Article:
The Oura Ring

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I got the Oura Ring through Kickstarter earlier this year and have been wearing it daily since then. This has been one of the gadgets that has drawn the attention of friends, colleagues and strangers alike. The Oura Ring is primarily a sleep tracker with a variety of sensors to measure your activities and sleep 24×7. It connects to its app your phone through bluetooth for daily insights and analysis. In short, it functions just like the typical wrist worn fitness tracker with a focus on sleep tracking, but in a much smaller form factor which makes it more comfortable to wear all the time.

The ring is definitely a large one, and would not look out of place on Mogambo‘s fingers. That said, it doesn’t feel very heavy or uncomfortable to wear all the time if worn on the correct finger. The wife acceptance factor is also pretty low as I have found out over the last few months (I had to leave it behind during one of our family vacations), but it rarely fails to draw the attention of anyone seeing it for the first time.

The ring is not exactly symmetric and due to this, fits more comfortably on either the index & middle finger of your left hand or the ring & little finger of your right. There are also small protrusions on the inner bottom side of the ring for the heart rate and body temperature sensors, but they are imperceptible when worn.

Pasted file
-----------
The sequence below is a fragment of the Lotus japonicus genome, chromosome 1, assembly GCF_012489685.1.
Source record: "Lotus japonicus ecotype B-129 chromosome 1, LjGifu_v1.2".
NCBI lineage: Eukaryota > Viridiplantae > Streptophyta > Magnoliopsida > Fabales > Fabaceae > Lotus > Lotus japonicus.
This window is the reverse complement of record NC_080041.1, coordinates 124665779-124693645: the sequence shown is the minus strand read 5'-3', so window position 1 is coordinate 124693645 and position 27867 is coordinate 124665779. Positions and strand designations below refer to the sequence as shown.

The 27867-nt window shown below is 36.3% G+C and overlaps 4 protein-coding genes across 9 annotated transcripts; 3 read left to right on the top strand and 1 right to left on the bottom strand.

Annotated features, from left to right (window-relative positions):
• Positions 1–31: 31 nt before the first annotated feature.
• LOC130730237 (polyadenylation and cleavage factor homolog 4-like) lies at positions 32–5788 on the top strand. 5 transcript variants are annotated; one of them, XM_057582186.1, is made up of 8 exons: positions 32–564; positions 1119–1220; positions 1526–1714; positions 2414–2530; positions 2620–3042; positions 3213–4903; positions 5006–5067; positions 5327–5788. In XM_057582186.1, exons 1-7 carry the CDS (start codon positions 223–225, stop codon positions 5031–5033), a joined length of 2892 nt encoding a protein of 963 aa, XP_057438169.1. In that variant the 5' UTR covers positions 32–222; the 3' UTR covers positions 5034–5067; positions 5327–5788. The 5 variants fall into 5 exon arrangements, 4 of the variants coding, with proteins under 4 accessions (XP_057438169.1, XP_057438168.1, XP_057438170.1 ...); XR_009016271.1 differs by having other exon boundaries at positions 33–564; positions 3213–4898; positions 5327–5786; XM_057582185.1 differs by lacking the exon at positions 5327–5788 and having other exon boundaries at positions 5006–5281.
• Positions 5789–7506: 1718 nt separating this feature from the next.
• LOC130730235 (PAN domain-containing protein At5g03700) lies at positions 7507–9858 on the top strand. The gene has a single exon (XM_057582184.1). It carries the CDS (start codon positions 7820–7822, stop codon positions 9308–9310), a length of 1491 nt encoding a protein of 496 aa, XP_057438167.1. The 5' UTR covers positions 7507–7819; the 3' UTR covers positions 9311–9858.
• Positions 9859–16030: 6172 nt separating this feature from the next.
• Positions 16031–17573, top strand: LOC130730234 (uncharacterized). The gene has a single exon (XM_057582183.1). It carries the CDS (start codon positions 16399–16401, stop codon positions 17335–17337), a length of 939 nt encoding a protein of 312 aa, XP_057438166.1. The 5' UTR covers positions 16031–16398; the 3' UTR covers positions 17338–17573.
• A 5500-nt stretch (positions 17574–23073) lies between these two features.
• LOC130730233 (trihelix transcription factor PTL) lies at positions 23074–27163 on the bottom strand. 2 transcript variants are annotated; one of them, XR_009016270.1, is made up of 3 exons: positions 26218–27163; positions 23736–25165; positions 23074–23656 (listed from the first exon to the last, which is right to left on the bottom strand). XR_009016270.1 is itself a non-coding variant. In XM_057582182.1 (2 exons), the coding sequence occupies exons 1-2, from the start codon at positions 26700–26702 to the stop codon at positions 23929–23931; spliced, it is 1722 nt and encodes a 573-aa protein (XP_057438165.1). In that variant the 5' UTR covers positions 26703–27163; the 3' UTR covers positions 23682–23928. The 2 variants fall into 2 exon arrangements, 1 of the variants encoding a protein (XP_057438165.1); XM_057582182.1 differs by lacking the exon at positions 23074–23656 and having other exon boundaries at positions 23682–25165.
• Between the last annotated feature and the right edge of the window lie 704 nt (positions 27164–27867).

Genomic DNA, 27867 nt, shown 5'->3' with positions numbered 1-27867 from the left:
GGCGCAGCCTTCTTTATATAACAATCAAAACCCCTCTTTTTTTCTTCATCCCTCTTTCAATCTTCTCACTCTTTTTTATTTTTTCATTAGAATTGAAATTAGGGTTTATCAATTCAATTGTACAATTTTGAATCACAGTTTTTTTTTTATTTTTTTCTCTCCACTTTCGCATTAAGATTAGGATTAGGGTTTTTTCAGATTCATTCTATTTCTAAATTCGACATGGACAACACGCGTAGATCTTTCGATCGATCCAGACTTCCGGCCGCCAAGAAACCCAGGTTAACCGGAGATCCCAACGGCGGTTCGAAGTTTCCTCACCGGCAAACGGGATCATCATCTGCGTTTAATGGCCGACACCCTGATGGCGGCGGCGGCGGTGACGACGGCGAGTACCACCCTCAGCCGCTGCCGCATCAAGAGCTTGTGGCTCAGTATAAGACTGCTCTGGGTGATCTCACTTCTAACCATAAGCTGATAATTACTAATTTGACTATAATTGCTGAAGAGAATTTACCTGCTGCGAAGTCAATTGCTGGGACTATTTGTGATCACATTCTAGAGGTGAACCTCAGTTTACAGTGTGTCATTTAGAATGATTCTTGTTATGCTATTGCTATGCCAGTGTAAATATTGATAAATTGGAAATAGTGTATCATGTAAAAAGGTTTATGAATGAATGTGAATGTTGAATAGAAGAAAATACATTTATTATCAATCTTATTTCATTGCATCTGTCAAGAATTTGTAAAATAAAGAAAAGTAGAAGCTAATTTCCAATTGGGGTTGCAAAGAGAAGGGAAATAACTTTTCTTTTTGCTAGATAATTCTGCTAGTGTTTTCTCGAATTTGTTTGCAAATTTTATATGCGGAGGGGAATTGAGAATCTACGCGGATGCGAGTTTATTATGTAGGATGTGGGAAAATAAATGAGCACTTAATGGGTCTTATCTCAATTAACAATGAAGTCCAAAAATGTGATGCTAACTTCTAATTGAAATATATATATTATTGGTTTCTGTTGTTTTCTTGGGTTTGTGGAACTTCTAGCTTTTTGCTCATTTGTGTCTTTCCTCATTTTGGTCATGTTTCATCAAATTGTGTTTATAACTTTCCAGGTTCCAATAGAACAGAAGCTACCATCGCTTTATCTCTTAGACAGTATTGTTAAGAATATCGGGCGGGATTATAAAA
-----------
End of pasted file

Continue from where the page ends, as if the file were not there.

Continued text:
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I got the glossy black version and it has resisted scratches quite admirably though it can attract fingerprints. The completely waterproof nature of the rings ensures that it gets a regular cleaning every time you wash your hands or take a bath, so hygiene is taken care of unlike some smartwatches with straps that can’t be wet.

The battery life of the ring has also been great, lasting 2-3 nights and worn all day long, depending primarily on how long I sleep. The ring charger is basically the case it came in with a micro-USB port for charging. When the battery reaches around 10-12%, the ring seems to stop recording any information. A full charge takes about an hour in this state.

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There have been quite a few firmware and app updates (about once a month) that have fixed bugs and tweaked how sensitive the ring is to activities. It also integrates with the Health app on iOS and sends the sleep data and resting heart rate every cycle.